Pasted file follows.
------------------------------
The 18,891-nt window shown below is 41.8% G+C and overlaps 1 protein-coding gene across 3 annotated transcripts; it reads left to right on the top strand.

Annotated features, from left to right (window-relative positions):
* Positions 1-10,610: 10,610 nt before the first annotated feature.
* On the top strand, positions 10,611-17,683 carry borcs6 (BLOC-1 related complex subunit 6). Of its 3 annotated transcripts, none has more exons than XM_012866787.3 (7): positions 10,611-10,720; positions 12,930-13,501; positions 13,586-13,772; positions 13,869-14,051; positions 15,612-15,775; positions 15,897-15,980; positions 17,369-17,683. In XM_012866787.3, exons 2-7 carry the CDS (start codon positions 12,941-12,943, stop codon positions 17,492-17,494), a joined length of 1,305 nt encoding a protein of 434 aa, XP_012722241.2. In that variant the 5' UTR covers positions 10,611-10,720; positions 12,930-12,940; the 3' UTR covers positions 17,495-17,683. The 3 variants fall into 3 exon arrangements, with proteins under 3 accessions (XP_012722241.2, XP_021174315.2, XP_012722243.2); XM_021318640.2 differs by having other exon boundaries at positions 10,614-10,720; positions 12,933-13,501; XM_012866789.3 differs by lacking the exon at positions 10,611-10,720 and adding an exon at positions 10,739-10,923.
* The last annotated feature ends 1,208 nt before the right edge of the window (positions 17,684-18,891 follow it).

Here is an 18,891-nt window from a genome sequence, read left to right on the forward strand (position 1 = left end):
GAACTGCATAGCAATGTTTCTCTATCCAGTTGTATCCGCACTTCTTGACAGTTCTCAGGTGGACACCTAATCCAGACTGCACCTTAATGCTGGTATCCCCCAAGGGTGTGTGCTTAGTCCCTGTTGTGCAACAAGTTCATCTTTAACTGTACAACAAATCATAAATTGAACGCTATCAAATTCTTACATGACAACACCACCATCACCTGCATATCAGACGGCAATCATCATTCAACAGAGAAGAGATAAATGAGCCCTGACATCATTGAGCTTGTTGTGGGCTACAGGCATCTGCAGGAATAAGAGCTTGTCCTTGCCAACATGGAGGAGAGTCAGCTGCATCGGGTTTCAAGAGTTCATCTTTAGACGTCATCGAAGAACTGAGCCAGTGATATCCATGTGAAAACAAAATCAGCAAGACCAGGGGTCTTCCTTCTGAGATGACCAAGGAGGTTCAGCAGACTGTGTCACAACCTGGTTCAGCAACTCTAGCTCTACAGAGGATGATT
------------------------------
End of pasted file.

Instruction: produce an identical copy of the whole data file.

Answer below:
The 18,891-nt window shown below is 41.8% G+C and overlaps 1 protein-coding gene across 3 annotated transcripts; it reads left to right on the top strand.

Annotated features, from left to right (window-relative positions):
* Positions 1-10,610: 10,610 nt before the first annotated feature.
* On the top strand, positions 10,611-17,683 carry borcs6 (BLOC-1 related complex subunit 6). Of its 3 annotated transcripts, none has more exons than XM_012866787.3 (7): positions 10,611-10,720; positions 12,930-13,501; positions 13,586-13,772; positions 13,869-14,051; positions 15,612-15,775; positions 15,897-15,980; positions 17,369-17,683. In XM_012866787.3, exons 2-7 carry the CDS (start codon positions 12,941-12,943, stop codon positions 17,492-17,494), a joined length of 1,305 nt encoding a protein of 434 aa, XP_012722241.2. In that variant the 5' UTR covers positions 10,611-10,720; positions 12,930-12,940; the 3' UTR covers positions 17,495-17,683. The 3 variants fall into 3 exon arrangements, with proteins under 3 accessions (XP_012722241.2, XP_021174315.2, XP_012722243.2); XM_021318640.2 differs by having other exon boundaries at positions 10,614-10,720; positions 12,933-13,501; XM_012866789.3 differs by lacking the exon at positions 10,611-10,720 and adding an exon at positions 10,739-10,923.
* The last annotated feature ends 1,208 nt before the right edge of the window (positions 17,684-18,891 follow it).

Here is an 18,891-nt window from a genome sequence, read left to right on the forward strand (position 1 = left end):
GAACTGCATAGCAATGTTTCTCTATCCAGTTGTATCCGCACTTCTTGACAGTTCTCAGGTGGACACCTAATCCAGACTGCACCTTAATGCTGGTATCCCCCAAGGGTGTGTGCTTAGTCCCTGTTGTGCAACAAGTTCATCTTTAACTGTACAACAAATCATAAATTGAACGCTATCAAATTCTTACATGACAACACCACCATCACCTGCATATCAGACGGCAATCATCATTCAACAGAGAAGAGATAAATGAGCCCTGACATCATTGAGCTTGTTGTGGGCTACAGGCATCTGCAGGAATAAGAGCTTGTCCTTGCCAACATGGAGGAGAGTCAGCTGCATCGGGTTTCAAGAGTTCATCTTTAGACGTCATCGAAGAACTGAGCCAGTGATATCCATGTGAAAACAAAATCAGCAAGACCAGGGGTCTTCCTTCTGAGATGACCAAGGAGGTTCAGCAGACTGTGTCACAACCTGGTTCAGCAACTCTAGCTCTACAGAGGATGATT